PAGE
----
An independent Head of State’s Office necessary
Early this week on Monday – when the Supreme Court ruled on the constitutionality of the Head of State’s decision to declare the dissolution of the 9 April General Election results – there was a paragraph on the second last page of the 28-page judgement.
The paragraph was dedicated to the Office of the Head of State and highlighted the Court’s concerns about its independence and the need for the Office to have access to “independent staff and resources” including legal advisors.
“Finally, we note that, arising from this constitutional issue, it may be timely for the office of the Head of State to have access to publicly funded but independent staff and resources, including legal advisors,” stated the Supreme Court judgement.
“In the 21st Century the burden of the Office has greatly increased.
“Much of the work of the office is concerned with implementing the Government of the day's advice, and in that regard it is appropriate for the Head of State to receive advice from the Attorney General, Art. 41(2); however, we consider that it would be prudent for the Head of State to have available extra support staff particularly when the need arises.”
In recent weeks, in the lead-up to and after the 9 April 2021 General Election, we have published editorials that expressed the need for our public office holders to remain impartial during and after an election period in order to retain the integrity of our government systems.
Regardless of how we view the position of the Head of State, whose appointment is often seen as ceremonial with limited powers, it remains at the apex of Samoa’s constitutional framework and as such should be independently funded and resourced in line with the Supreme Court’s recommendations.
And while Samoa’s Constitution is explicit on the Head of State “in the performance of his or her functions shall act on the advice of Cabinet, the Prime Minister or the appropriate Minister” (Article 26), having the funding and resources at one’s disposal to be able to make the best decision for the country and its citizens’ benefit remains critical.
Even giving the Office of the Head of State its own annual funding under the Executive Government’s budgetary process, which is subject to the Parliament during the budget session, would be a step forward.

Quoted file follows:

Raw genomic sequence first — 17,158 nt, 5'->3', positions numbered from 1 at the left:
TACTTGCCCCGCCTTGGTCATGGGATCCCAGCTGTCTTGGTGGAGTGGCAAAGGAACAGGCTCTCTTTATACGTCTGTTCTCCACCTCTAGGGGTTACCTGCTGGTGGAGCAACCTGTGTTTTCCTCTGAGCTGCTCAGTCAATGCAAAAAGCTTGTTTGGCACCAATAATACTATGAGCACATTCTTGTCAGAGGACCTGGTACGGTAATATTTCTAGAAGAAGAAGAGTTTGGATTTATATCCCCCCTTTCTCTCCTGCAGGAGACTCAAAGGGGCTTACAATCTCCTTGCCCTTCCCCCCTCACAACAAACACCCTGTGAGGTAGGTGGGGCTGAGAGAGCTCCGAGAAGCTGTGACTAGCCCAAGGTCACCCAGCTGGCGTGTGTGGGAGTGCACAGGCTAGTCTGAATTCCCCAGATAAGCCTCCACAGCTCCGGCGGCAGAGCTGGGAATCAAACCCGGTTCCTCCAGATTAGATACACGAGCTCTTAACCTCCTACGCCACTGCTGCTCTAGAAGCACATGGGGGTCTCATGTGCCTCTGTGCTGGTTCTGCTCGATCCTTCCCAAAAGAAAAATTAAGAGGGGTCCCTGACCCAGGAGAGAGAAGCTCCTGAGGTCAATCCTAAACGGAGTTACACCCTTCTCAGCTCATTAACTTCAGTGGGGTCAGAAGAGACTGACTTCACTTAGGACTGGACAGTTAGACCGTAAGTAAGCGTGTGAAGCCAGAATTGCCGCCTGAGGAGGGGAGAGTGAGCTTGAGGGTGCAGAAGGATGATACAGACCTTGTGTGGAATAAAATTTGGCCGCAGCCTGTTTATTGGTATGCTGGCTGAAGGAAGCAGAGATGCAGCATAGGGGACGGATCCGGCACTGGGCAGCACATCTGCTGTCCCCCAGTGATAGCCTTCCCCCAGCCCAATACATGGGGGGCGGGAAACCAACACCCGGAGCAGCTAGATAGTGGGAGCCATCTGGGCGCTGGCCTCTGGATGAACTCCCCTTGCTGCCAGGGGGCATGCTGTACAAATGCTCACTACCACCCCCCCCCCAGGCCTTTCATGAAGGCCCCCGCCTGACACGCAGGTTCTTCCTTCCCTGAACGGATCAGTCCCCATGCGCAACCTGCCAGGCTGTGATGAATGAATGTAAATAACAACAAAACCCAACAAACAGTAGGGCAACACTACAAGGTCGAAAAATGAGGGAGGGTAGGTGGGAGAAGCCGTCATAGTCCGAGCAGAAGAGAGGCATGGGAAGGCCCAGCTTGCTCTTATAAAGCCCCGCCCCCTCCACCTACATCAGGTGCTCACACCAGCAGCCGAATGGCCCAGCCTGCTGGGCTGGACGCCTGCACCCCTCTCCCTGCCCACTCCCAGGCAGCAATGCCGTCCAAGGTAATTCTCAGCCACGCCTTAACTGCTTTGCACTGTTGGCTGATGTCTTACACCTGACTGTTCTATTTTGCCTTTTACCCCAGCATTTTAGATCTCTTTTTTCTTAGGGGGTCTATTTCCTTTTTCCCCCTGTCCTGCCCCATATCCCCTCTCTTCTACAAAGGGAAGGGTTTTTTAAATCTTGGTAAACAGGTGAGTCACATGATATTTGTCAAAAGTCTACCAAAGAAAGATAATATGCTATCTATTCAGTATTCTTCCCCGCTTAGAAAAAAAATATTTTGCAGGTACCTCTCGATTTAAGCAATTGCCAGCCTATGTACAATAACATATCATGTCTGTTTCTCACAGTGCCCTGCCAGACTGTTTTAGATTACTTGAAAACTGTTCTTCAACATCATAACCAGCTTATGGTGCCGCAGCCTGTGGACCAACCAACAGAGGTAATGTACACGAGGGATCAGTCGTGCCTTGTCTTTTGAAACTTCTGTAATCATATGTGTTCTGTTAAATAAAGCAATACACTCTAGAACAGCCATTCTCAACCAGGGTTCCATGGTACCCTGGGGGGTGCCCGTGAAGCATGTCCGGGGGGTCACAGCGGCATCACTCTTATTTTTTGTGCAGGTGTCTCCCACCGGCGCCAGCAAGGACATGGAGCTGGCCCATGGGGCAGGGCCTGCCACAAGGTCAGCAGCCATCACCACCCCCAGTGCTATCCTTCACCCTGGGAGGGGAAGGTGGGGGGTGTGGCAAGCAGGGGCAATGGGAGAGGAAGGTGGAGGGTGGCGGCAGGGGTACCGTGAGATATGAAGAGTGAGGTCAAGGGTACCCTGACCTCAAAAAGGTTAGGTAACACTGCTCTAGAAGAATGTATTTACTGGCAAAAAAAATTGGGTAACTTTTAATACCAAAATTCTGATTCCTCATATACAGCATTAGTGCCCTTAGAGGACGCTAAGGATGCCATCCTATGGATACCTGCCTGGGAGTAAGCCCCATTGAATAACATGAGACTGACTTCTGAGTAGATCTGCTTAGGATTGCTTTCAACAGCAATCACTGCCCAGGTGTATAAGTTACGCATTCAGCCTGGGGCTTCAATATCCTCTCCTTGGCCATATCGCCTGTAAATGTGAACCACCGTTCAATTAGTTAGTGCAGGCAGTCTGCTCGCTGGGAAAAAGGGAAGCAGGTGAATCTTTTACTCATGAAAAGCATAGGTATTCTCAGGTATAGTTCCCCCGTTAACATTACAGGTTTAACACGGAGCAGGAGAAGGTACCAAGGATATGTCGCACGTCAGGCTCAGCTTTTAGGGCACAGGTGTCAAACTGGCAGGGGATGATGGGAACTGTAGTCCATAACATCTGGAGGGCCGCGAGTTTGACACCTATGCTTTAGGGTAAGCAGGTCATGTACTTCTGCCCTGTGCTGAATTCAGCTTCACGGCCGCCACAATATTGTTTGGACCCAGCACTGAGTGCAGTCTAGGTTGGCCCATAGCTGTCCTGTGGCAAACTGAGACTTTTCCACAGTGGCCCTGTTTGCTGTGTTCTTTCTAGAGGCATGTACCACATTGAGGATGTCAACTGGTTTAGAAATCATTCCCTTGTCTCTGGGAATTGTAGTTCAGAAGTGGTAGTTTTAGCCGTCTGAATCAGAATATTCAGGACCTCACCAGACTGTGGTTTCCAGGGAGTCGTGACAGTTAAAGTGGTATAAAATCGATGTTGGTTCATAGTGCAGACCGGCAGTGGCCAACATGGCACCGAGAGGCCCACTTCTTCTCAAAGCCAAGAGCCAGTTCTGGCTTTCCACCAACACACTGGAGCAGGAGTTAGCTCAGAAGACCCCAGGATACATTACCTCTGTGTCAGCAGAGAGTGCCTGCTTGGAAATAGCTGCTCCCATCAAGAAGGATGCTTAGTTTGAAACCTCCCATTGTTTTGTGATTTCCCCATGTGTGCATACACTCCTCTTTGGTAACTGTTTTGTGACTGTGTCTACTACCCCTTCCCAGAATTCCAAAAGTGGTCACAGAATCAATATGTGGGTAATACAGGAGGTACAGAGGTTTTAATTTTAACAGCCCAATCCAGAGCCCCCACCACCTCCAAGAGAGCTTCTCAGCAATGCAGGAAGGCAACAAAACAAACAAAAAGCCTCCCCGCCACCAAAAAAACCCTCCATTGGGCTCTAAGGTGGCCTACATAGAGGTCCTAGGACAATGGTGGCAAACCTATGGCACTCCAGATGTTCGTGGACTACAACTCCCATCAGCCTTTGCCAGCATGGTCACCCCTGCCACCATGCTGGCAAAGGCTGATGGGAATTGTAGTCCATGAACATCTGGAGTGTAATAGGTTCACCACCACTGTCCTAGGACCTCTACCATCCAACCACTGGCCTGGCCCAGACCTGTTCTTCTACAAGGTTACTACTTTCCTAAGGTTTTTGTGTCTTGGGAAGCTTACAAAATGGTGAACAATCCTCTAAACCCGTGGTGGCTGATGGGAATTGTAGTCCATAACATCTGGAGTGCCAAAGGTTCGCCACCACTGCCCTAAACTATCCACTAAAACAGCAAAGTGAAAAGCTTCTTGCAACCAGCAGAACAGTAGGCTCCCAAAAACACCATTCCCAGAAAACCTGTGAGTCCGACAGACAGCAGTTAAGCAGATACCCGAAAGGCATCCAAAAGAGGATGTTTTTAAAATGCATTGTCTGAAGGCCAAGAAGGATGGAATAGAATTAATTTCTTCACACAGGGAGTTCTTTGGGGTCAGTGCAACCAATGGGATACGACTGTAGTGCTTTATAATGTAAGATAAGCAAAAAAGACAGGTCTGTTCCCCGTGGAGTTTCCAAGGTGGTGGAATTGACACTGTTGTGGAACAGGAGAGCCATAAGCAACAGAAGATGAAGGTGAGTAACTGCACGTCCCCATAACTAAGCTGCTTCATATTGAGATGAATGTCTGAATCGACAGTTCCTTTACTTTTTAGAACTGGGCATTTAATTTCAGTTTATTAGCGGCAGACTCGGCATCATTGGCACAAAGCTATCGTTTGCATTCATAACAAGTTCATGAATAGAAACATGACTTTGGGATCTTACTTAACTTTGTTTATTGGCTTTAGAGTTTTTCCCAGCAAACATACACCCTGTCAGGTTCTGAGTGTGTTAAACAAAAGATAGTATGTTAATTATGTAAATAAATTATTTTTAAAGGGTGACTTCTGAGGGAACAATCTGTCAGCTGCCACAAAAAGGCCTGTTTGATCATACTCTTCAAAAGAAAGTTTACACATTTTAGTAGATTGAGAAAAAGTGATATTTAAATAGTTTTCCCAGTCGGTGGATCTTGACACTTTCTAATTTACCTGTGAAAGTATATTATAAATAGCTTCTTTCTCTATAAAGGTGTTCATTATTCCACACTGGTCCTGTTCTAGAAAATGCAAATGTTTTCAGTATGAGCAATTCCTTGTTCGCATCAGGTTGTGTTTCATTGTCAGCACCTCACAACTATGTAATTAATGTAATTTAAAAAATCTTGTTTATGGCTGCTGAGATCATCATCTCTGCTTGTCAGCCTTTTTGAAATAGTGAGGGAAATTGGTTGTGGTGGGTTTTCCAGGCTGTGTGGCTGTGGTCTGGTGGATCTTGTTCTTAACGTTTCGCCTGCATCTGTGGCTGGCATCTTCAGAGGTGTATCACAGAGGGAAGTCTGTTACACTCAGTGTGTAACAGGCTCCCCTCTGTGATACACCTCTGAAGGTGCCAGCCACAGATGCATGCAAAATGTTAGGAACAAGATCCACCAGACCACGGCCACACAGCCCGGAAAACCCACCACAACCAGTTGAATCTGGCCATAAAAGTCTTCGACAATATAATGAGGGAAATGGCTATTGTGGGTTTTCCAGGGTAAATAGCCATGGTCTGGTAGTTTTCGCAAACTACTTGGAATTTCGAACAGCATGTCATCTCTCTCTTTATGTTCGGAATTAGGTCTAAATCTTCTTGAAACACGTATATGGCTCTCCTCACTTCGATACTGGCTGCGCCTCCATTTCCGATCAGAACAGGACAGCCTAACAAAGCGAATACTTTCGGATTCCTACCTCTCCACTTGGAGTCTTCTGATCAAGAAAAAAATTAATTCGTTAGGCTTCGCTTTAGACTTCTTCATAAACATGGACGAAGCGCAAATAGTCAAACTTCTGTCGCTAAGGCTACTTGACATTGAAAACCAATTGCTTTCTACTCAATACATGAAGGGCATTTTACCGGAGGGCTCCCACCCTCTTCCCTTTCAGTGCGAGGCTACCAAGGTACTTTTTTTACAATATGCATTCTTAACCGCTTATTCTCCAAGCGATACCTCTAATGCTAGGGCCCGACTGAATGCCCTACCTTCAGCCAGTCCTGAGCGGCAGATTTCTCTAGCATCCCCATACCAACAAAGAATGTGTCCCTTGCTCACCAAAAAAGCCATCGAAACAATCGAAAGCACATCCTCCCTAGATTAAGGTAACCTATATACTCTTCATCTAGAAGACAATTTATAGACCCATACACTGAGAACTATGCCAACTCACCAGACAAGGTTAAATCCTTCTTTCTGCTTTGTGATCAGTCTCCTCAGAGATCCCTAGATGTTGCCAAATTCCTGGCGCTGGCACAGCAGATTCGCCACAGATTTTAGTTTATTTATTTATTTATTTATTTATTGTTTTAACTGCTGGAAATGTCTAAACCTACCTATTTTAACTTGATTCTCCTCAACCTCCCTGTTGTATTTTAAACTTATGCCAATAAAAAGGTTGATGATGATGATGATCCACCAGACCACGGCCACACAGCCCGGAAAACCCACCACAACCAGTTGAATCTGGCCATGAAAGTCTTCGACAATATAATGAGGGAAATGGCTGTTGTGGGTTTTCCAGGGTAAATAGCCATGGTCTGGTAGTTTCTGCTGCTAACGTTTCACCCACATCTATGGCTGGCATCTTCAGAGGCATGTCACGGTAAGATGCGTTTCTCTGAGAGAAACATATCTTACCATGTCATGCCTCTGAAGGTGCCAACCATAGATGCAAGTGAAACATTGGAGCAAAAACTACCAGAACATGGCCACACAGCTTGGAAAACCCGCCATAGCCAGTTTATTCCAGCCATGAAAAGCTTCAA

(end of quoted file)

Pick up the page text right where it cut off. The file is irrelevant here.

Ultimately, we want an Office of the Head of the State that is ready to tackle the challenges of the 21st Century, and the constitutional crisis that the country now finds itself embroiled justifies the need for the reforming of the Office.
And with the dust yet to settle in the current crisis with the Attorney General, the Electoral Commissioner and the Human Rights Protection Party appealing Monday’s Supreme Court judgement in the Appellate Court, the jury is still out on whether the Head of State, His Highness Tuimaleali’ifano Vaaletoa Sualauvi II was privy to the best legal advice prior to his 4 May 2021 nationwide address that revoked the 9 April 2021 General Election results only to be overturned by the Court on Monday.
If the Appellate Court upholds the decisions of the Supreme Court early this week then someone should be held responsible for giving the O le Ao o le Malo the wrong advice which further plunged the country into the current crisis.
The Supreme Court on Monday cited the need for independent legal advisors without pointing its finger at any of the parties involved in that proceedings.
And we acknowledge the wisdom of the Court in not going down that path in order to maintain the peace and civility in what is already a fragile environment.
Right now there is a yearning amongst citizens for our public officials to put the interest of the nation and more importantly the Constitution of the Independent State of Samoa first.
The separation of powers doctrine – with the Executive, the Legislature and the Judiciary working in tandem – cannot continue to be trampled on by leaders who think they are above the law.
In anticipation of the Appellate Court’s judgement, which hopefully would provide a clear path to conclude the government formation process and the sitting of the new XVII Legislative Assembly, we urge our leaders to exercise restraint while respecting the rule of law.